Keeping an eye on your money isn't always as easy as you'd like it to be. Is there anything else where the need to understand your position is so frustratingly in inverse proportion to the ease of doing so? If your car is low on petrol, there's a dial on the dashboard that tells you so. If you want to keep an eye on the time, the clock can be relied on to keep ticking around in the same direction. But money tends to appear in a slew of rows and columns, and of dense figures piled up as far as the eye can see.

Of course, complexity does not make it any less important that those figures are managed accurately and efficiently. Microsoft Excel has long been the dominant application for doing so, whether it's in a business (of whatever size and description) or for home finances. Excel can give you instant control over any data you need it to manage, and can be updated automatically; for instance, if one area of your expenditure decreases, by entering in that one number Excel will automatically adjust any other related totals, subtotals, or whatever you need adjusting.

If you can discern patterns or movements from these figures, then you can gain a much greater understanding of where your business is heading, or of how your domestic finances are coping. And such an understanding is all important, more so than ever in these constrained economic times. But it is easier said than done, isn't it? And the more entries you make, the larger the sheet grows, and the denser the forest of numbers becomes; you know that what you need to know is hiding in their somewhere, but it's lost in an undergrowth of profits and losses, incomings and outgoings.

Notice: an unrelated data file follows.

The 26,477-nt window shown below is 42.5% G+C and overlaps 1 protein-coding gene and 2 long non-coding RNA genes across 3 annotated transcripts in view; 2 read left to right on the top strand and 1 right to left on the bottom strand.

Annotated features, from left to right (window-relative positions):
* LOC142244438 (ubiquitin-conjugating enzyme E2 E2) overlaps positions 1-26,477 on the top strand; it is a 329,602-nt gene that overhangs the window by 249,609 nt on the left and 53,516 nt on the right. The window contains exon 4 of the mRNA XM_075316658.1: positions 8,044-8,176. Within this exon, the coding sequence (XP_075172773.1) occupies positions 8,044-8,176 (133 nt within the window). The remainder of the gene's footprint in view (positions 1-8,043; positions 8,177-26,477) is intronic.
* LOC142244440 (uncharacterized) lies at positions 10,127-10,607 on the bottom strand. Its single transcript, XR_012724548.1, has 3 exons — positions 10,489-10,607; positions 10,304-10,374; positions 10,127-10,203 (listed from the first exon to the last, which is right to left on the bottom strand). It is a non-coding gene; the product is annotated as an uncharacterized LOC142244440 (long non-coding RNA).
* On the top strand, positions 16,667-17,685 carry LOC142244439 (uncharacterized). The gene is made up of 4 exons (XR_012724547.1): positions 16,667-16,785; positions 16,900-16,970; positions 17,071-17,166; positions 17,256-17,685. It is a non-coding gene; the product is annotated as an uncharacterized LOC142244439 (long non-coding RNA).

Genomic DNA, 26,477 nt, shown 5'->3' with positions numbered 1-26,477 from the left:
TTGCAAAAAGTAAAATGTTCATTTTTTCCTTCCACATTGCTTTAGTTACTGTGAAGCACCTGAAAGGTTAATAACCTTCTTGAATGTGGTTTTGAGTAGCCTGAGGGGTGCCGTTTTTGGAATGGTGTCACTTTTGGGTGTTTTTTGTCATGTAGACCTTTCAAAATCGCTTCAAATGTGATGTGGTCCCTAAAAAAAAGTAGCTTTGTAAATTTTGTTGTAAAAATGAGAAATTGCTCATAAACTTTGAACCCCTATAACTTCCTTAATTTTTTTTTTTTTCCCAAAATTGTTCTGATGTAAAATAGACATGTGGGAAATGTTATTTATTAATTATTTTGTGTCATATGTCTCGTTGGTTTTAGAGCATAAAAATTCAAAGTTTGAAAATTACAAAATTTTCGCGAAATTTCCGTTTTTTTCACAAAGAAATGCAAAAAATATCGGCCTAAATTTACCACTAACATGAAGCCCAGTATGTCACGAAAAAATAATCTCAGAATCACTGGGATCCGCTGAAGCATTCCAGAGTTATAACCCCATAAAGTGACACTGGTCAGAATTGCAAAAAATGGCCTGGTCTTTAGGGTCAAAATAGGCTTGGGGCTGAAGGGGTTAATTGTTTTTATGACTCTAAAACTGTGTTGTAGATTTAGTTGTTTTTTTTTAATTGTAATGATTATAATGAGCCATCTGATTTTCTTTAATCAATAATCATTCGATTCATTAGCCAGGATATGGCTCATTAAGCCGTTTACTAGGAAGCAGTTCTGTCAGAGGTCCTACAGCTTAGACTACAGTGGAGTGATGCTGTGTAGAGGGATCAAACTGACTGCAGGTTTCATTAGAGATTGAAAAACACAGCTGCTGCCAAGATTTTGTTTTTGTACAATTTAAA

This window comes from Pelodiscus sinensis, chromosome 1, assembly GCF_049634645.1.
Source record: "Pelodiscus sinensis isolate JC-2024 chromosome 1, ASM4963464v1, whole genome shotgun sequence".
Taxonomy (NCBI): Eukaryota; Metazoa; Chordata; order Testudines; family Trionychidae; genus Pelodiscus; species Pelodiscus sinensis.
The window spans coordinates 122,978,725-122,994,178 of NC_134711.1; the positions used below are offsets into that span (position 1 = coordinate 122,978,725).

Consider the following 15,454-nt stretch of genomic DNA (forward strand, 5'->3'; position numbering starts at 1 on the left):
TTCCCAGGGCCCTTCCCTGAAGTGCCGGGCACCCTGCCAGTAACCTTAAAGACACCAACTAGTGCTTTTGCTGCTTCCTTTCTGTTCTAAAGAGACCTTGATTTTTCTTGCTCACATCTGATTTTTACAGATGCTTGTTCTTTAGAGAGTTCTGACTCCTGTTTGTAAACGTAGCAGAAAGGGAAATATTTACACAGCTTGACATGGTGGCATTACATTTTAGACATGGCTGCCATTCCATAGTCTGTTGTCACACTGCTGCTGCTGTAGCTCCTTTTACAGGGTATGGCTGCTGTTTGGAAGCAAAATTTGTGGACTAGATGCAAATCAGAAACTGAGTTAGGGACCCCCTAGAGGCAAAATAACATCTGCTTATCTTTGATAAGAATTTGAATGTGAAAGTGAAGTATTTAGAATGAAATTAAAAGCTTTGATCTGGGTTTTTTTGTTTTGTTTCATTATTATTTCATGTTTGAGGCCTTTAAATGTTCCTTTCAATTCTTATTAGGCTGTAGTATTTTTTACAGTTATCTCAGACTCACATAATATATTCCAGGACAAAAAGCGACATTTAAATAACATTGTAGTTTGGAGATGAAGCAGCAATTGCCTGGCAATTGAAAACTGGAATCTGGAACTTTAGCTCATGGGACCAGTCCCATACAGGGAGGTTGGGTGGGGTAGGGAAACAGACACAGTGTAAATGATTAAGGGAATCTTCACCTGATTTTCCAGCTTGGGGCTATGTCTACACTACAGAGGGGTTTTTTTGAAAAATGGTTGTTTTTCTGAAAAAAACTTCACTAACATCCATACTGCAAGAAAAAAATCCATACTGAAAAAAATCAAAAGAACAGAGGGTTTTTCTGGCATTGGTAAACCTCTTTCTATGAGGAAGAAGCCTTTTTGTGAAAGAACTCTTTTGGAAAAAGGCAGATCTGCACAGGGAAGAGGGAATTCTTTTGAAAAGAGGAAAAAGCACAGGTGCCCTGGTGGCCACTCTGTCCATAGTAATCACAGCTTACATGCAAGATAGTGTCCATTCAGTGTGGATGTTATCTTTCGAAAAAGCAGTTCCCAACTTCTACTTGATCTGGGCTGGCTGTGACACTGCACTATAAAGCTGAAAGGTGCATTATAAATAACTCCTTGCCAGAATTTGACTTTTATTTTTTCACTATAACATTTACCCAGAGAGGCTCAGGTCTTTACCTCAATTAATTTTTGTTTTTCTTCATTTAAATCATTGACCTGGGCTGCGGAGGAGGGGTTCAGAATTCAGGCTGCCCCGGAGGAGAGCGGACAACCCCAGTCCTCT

Thankfully, Excel can cut through the morass, quickly and easily. From complicated figures, the software can pull out a range of clear and detailed graphs and charts, and transform the way that you see your data.

When selecting the range of figures that you need to visualise, Excel gives a selection of different options for producing charts. Simplicity and clarity are the keywords here, and the alternative charts are presented in a straightforward choice between traditional styles:

- Column and bar charts, to show how figures compare to one another;

- Line and area charts, to show how your numbers develop and change over time;

- Pie and doughnut charts, to show everything in proportion.

And within these different styles, charts can be customised to suit your particular demands, allowing a variety of different information to be presented together, with colours and three-dimensional graphs available as and when required. The advantages of presenting the data in comprehensible and appealing charts are clear, and as substantial as the process is straightforward.

Let's take, as an example, Sid, who heads the sales team of a company selling Somerset sausages to supermarkets and smaller stores. He can use a 3-D line graph in a presentation to management to show (in an attractive and accessible manner) the fluctuations in sales of the company's various lines over a period of time. He can use a bar chart to show which stores have been the best customers and when, dividing each bar up to show different stages of the year. And when he goes home, if he's not too tired of figures, he can pull up a pie chart to show his family just how much of their spending goes on the electric bill, and just how much could be saved if Sid Jr would only turn those lights off once in a while.

We all need to keep tabs on those important numbers, whether for business or domestic purposes. But visualising them with Excel does more than just keep tabs, it allows us to understand what they mean, and foresee what they might mean for the future. It's surely worth considering a short training course to get the most from this powerful tool, so you can see what the numbers are really telling you.